Hi, and welcome to #TalkbackTuesday, which is where I feature people and interview them. It is always inspirational to look into the life of another person, and realize it is just as complex and confusing and large as your own.
This week’s interview was with an old friend – I spoke to Mr. Apratim Chattaraj. See his interview below.
1. For the readers, who are you, what do you do, and what is your current side project?
My name is Apratim Chattaraj. I am currently doing an MBA program in Sales and Marketing. Current side project is trying to analyse how the internet has played a role in influencing the revenue streams of the entertainment industry.
2. Could you elaborate on this analysis? Why do you think there’s been a reversal in revenue? what do you think the long term impact is going to be?
More than there being a role reversal in revenue, what has changed drastically is the fact that the income stream has changed.
Before the advent of the internet, most of the revenue in the music industry came from the sale of physical distribution devices. But the internet changed all that. And by 2015, digital streams overtook the physical distribution. Apart from the obvious adjustments that artists had to make, the major fallout was that major recording labels suddenly lost their mojo.
3. Do you believe in a future where record labels will lose their power (given that the internet is such a vast and powerful network)? Being a marketing student, to what heights would you like to see the business and technology of self-broadcasting/ mass communication go?
Whether or not recording labels will lose their power completely is a prediction that I cannot make as there is insufficient data at present. But what is certain is that unless they adapt and adapt fast, their future looks in serious jeopardy.
I would like to see a future where all the information in the world is available to everyone.
I think the power of the internet is only being discovered now. And the scope is limitless. I would like to see a future where all the information in the world is available to everyone. And though I recognize the inherent danger in letting that happen, I have always believed ignorance is the greatest roadblock to progress.
Also it is common to observe nowadays the propensity of a large number of people to get duped by false news. More secure and statistically verified information being made available should go a long way in ensuring that doesn’t happen.
4. Do you find it concerning that with all the information available, people have less and less time to keep themselves informed and fall prey to clickbait? Do you agree with the notion that people don’t bother reading articles before disseminating them? If yes, how do you think this problem can be fixed?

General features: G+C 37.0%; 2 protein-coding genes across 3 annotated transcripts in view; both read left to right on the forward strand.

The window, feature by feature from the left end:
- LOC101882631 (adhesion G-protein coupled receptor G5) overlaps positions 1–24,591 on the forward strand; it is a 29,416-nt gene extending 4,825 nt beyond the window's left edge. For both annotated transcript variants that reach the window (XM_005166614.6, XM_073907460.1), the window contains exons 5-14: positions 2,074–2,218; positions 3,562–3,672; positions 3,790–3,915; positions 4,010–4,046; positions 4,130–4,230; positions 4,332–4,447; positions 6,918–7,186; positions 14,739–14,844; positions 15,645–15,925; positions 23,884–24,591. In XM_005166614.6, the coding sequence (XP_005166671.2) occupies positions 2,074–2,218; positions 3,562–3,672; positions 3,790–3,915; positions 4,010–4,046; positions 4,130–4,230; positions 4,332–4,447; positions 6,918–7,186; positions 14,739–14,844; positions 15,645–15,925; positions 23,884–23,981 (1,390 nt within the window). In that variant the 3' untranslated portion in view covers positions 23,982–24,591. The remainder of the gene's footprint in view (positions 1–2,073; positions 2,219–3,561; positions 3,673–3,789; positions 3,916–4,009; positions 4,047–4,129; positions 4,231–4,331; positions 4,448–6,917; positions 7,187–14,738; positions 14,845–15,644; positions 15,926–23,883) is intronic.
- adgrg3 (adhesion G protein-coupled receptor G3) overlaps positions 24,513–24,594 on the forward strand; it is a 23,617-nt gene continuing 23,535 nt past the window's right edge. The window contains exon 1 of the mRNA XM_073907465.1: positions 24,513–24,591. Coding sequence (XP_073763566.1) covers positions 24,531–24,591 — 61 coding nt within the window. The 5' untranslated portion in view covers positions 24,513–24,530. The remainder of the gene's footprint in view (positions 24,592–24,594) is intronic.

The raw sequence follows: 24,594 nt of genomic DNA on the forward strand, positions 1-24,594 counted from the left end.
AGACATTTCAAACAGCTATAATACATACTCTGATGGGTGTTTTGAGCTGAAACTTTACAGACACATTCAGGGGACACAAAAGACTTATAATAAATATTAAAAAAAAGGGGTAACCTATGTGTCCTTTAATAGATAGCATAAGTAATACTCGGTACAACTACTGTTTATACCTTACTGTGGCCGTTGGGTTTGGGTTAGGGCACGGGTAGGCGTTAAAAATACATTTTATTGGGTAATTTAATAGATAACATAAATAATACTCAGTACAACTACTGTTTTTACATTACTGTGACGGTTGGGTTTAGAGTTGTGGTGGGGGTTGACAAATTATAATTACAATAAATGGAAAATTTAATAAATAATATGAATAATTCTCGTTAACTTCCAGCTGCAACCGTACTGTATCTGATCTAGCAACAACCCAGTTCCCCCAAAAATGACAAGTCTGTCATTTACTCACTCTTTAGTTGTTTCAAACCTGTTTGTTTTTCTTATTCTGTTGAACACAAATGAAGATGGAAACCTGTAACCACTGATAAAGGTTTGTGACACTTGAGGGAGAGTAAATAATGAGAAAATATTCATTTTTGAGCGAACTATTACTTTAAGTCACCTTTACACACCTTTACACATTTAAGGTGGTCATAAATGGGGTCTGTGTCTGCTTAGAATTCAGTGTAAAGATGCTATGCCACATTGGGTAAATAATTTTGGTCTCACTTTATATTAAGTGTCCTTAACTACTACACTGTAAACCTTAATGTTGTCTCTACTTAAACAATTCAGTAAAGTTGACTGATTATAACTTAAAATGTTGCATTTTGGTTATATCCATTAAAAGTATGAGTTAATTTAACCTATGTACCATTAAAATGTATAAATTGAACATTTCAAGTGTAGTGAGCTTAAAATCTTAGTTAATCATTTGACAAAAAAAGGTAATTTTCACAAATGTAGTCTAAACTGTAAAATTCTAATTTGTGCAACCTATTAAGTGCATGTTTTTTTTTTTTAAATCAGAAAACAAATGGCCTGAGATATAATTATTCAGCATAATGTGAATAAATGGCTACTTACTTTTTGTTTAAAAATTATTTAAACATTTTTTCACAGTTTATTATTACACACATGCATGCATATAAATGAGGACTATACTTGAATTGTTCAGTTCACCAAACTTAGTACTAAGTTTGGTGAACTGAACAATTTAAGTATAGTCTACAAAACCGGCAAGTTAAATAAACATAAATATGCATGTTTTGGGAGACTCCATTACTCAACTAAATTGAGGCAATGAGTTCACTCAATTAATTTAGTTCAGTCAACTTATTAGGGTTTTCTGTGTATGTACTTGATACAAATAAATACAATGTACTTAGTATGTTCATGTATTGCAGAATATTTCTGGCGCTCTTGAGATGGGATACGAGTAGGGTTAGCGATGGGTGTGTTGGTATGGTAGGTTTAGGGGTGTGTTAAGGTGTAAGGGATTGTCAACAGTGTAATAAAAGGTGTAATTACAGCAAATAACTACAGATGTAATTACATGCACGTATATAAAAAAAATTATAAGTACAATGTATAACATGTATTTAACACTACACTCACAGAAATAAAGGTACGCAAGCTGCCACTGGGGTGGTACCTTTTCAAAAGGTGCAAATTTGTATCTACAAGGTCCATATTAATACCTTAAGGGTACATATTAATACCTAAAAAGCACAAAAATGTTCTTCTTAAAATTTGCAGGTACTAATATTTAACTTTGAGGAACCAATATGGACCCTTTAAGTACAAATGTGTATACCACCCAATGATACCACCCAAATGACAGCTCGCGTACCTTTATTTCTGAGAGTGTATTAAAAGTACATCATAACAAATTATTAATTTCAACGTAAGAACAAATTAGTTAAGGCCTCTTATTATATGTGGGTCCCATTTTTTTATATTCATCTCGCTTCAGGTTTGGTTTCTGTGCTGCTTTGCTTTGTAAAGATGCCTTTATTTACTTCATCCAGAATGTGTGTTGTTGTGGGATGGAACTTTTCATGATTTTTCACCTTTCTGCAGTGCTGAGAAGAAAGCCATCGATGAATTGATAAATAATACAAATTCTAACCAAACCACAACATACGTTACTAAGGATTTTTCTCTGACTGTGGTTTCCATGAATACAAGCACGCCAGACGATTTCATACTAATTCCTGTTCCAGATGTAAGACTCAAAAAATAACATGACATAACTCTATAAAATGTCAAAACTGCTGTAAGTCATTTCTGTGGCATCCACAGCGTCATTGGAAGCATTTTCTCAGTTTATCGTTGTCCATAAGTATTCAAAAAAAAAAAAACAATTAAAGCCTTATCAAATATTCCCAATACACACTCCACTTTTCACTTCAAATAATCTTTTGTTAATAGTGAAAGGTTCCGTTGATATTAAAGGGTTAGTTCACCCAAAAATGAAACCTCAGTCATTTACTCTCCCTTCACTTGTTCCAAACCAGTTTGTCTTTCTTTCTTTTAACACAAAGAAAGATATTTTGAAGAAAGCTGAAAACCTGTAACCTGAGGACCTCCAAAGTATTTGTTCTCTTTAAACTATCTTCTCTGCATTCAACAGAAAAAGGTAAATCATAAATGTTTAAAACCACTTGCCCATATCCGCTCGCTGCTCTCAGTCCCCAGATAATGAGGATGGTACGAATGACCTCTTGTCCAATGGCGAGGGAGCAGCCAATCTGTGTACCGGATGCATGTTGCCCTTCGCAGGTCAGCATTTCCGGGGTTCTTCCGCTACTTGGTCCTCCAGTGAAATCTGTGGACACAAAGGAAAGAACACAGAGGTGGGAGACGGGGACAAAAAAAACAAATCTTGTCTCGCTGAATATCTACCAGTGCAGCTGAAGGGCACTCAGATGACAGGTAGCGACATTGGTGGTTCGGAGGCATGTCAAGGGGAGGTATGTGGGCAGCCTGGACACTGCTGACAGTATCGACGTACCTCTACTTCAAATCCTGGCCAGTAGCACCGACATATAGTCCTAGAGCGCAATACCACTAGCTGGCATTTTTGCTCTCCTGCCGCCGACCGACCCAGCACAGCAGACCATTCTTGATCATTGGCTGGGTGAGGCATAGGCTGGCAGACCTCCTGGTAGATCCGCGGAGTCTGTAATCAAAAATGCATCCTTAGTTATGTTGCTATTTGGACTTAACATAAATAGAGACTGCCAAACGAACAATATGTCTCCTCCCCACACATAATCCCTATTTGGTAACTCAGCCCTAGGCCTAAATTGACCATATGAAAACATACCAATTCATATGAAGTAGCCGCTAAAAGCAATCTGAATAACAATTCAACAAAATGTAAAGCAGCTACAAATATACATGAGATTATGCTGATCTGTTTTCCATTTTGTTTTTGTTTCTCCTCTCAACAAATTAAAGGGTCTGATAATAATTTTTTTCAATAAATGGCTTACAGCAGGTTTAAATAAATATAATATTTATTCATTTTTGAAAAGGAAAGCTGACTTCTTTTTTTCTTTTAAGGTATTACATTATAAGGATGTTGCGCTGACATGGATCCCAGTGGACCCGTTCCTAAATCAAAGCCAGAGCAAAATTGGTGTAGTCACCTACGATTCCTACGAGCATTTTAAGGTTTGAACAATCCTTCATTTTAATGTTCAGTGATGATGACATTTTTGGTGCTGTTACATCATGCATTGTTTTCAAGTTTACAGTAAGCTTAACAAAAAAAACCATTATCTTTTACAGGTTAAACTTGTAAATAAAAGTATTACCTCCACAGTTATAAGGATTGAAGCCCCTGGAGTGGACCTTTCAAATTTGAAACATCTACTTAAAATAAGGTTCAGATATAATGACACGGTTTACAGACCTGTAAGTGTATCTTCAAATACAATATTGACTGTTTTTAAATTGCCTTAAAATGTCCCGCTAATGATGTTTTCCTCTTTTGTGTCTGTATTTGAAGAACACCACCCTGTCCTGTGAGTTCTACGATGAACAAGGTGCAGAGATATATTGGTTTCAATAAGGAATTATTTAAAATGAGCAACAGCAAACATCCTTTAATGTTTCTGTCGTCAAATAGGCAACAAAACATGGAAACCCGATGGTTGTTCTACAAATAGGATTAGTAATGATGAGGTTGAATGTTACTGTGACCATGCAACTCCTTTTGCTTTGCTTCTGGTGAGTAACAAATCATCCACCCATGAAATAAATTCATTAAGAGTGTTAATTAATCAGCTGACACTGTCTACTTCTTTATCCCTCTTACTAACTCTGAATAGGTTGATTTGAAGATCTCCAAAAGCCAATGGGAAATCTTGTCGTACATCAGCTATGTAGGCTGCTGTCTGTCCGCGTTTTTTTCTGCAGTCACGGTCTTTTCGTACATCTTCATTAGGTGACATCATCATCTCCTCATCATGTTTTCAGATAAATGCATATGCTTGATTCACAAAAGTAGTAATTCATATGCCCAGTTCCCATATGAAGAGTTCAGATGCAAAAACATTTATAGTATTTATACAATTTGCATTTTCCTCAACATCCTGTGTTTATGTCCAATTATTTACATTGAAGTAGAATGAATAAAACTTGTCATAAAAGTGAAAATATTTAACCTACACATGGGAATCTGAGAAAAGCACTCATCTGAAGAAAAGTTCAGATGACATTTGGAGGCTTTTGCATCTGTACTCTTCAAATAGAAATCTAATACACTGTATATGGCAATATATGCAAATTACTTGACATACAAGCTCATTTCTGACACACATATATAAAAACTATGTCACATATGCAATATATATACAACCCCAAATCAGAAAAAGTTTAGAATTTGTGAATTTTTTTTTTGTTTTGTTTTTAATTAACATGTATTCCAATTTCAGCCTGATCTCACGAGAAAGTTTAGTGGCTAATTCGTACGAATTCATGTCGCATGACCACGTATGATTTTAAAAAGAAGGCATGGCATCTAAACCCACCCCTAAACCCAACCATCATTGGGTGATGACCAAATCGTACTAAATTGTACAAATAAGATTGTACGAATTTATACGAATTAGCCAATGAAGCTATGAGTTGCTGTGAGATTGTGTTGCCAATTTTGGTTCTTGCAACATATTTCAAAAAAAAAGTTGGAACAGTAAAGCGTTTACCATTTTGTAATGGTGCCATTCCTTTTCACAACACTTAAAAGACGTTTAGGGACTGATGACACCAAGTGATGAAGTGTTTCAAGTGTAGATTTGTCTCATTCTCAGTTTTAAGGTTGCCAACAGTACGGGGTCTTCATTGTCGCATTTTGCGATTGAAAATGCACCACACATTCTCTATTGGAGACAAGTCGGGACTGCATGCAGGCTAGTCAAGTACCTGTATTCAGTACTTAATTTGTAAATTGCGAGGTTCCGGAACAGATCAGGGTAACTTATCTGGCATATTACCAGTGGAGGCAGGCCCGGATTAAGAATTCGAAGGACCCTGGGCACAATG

I think one of the most insightful pictures I ever came across on Facebook spoke about the fact that our ancestors would be really surprised to find that we carry in our pockets a device capable of accessing most of the information in the world that is available and instead we use it to click selfies.
People don’t have less time to keep themselves informed but rather less desire to.
I do not think it is because people have less time to keep themselves informed but rather less desire to. Keeping oneself open to new information also includes accepting potentially damaging information. And when I talk about damaging information, I mean its data you’d rather not have because it will challenge you to think differently, to perhaps let go of ideas or concepts you thought were clad in iron.
Somewhat. And I think the reasons are as I stated above. I have found very few people who are willing to grow and to accept new information. It is far easier for them to accept what they want to and hence they only share or believe articles they want to.
The only solution to this problem is to teach every child not only the socially accepted forms of information but also how to think, how to question what they are taught and to always keep an open mind.
5. Finally, do you have anything to plug? It could be something you’re selling, or it could be an idea or music or advice that you love, or anything in between.
I have this insane idea which I’d like to pull off someday. I want to make an algorithm that will produce music which will always be commercially successful. It sounds impossible but it isn’t really so. All it needs in a huge amount of research coupled with crazy programming skills.
Thank you for reading Talkback Tuesday! You can leave a follow-up question for Apratim in the comments below. I’ll get an answer for you.
Next, check out the previous interview from last Tuesday with Nisha Ravi by clicking on the image below.